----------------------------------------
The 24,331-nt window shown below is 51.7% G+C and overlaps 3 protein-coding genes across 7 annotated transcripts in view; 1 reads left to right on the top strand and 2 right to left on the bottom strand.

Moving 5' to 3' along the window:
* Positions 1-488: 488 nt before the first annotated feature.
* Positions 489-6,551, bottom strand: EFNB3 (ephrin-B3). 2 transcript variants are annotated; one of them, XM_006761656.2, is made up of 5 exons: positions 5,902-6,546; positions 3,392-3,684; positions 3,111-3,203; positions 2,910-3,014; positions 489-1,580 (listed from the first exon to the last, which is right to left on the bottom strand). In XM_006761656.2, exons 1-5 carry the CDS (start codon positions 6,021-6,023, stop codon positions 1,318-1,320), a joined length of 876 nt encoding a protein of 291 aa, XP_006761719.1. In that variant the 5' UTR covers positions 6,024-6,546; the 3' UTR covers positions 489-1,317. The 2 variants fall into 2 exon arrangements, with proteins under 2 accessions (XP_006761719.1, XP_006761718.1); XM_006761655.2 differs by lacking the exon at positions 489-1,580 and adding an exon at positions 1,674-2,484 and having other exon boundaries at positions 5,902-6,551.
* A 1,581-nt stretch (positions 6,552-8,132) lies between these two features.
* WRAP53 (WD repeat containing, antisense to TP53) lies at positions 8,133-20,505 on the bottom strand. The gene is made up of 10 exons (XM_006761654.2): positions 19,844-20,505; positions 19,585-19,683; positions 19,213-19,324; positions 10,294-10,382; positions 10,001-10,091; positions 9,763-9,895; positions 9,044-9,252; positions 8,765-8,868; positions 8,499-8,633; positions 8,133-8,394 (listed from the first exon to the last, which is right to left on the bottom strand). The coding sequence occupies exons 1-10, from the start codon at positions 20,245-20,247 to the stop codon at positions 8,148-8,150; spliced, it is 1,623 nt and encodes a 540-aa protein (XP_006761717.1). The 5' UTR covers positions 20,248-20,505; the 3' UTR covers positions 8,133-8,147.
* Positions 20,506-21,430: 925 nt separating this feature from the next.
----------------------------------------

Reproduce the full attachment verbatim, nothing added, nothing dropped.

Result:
The 24,331-nt window shown below is 51.7% G+C and overlaps 3 protein-coding genes across 7 annotated transcripts in view; 1 reads left to right on the top strand and 2 right to left on the bottom strand.

Moving 5' to 3' along the window:
* Positions 1-488: 488 nt before the first annotated feature.
* Positions 489-6,551, bottom strand: EFNB3 (ephrin-B3). 2 transcript variants are annotated; one of them, XM_006761656.2, is made up of 5 exons: positions 5,902-6,546; positions 3,392-3,684; positions 3,111-3,203; positions 2,910-3,014; positions 489-1,580 (listed from the first exon to the last, which is right to left on the bottom strand). In XM_006761656.2, exons 1-5 carry the CDS (start codon positions 6,021-6,023, stop codon positions 1,318-1,320), a joined length of 876 nt encoding a protein of 291 aa, XP_006761719.1. In that variant the 5' UTR covers positions 6,024-6,546; the 3' UTR covers positions 489-1,317. The 2 variants fall into 2 exon arrangements, with proteins under 2 accessions (XP_006761719.1, XP_006761718.1); XM_006761655.2 differs by lacking the exon at positions 489-1,580 and adding an exon at positions 1,674-2,484 and having other exon boundaries at positions 5,902-6,551.
* A 1,581-nt stretch (positions 6,552-8,132) lies between these two features.
* WRAP53 (WD repeat containing, antisense to TP53) lies at positions 8,133-20,505 on the bottom strand. The gene is made up of 10 exons (XM_006761654.2): positions 19,844-20,505; positions 19,585-19,683; positions 19,213-19,324; positions 10,294-10,382; positions 10,001-10,091; positions 9,763-9,895; positions 9,044-9,252; positions 8,765-8,868; positions 8,499-8,633; positions 8,133-8,394 (listed from the first exon to the last, which is right to left on the bottom strand). The coding sequence occupies exons 1-10, from the start codon at positions 20,245-20,247 to the stop codon at positions 8,148-8,150; spliced, it is 1,623 nt and encodes a 540-aa protein (XP_006761717.1). The 5' UTR covers positions 20,248-20,505; the 3' UTR covers positions 8,133-8,147.
* Positions 20,506-21,430: 925 nt separating this feature from the next.